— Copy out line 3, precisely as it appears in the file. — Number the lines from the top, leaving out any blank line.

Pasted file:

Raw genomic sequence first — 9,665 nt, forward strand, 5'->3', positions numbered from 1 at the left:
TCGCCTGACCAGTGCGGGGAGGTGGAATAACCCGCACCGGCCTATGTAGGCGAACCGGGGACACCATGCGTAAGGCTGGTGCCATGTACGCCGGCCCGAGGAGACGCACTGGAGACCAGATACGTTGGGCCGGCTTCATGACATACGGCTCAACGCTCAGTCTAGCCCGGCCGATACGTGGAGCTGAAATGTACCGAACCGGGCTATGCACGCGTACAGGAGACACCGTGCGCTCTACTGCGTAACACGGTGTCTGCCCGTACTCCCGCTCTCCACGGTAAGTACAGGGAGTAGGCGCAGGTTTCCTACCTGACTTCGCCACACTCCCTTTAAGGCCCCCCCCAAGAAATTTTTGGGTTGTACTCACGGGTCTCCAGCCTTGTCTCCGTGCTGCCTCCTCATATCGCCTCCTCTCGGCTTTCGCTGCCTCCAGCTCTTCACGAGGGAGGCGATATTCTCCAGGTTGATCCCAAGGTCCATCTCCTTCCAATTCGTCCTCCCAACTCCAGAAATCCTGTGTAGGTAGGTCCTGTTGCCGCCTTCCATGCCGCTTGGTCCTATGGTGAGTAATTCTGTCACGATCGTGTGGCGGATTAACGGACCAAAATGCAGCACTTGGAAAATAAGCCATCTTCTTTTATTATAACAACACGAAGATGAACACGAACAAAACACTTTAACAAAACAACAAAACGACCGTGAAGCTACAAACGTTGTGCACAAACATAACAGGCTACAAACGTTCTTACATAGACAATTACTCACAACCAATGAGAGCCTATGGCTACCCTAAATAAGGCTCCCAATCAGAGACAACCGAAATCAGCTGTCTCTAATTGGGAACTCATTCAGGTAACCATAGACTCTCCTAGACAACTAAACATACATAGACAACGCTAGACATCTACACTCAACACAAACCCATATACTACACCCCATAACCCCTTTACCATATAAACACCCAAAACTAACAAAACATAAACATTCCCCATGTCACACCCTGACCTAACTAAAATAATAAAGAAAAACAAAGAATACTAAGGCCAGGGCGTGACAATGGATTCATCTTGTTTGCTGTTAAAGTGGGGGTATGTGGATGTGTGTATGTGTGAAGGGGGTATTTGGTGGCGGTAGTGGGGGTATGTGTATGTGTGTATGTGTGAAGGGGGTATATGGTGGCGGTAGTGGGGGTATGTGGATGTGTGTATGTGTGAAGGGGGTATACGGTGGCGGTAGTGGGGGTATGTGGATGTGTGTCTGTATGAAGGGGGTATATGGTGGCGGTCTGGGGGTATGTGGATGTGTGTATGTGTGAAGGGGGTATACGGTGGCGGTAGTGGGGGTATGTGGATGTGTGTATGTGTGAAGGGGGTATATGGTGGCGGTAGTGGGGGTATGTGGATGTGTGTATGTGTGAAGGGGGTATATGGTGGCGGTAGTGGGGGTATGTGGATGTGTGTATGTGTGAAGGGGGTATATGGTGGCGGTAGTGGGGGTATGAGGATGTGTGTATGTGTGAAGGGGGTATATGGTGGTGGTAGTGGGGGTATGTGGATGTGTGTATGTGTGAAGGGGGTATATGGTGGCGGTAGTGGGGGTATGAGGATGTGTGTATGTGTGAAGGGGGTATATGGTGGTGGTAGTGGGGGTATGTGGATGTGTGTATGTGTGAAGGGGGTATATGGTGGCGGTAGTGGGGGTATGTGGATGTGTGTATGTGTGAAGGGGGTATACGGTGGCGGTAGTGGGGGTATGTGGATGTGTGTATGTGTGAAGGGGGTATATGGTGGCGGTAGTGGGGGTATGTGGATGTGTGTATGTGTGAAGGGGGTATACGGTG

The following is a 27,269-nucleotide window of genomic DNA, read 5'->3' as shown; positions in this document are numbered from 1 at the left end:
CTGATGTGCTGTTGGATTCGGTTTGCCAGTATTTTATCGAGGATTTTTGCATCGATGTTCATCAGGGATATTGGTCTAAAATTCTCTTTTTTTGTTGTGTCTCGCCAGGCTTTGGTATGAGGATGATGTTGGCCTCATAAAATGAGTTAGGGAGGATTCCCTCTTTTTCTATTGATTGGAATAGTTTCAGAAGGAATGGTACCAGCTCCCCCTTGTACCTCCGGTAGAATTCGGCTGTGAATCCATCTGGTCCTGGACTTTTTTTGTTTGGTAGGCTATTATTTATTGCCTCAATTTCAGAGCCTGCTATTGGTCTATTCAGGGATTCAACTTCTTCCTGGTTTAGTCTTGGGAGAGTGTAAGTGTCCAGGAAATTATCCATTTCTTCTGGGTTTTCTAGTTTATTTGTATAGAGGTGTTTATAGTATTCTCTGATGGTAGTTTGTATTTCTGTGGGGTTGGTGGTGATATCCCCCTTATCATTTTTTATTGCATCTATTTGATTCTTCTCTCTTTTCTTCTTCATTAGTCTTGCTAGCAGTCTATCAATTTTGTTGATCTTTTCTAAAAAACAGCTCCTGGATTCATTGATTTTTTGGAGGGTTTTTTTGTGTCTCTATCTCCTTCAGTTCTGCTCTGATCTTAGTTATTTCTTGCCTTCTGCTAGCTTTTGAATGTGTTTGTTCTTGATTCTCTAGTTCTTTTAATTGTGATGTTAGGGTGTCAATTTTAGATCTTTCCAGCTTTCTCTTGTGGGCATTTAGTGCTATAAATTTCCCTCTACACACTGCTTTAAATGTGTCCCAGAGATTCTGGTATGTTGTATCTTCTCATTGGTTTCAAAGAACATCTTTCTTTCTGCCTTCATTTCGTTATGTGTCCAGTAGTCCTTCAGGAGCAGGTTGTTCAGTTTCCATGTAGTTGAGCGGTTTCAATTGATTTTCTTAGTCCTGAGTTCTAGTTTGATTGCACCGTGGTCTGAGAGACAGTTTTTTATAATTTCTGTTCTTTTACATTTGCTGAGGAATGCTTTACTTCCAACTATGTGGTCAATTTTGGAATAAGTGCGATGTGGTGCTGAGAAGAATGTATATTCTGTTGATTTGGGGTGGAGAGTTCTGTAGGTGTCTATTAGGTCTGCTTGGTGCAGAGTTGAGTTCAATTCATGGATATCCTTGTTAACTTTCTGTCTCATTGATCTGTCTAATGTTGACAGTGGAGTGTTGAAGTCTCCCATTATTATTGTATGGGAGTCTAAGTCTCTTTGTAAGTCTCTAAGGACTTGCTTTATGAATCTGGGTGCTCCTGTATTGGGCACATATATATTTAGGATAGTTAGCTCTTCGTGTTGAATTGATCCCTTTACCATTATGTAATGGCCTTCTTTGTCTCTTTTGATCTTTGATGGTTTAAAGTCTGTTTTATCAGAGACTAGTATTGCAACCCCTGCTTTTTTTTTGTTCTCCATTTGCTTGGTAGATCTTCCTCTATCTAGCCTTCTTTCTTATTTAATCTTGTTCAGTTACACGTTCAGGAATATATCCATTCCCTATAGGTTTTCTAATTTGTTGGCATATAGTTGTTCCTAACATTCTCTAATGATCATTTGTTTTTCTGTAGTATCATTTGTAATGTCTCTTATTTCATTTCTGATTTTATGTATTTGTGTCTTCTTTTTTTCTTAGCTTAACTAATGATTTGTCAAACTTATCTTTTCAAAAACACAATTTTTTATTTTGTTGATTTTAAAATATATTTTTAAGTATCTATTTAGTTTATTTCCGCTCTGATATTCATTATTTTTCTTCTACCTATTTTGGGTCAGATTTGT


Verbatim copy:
The following is a 27,269-nucleotide window of genomic DNA, read 5'->3' as shown; positions in this document are numbered from 1 at the left end: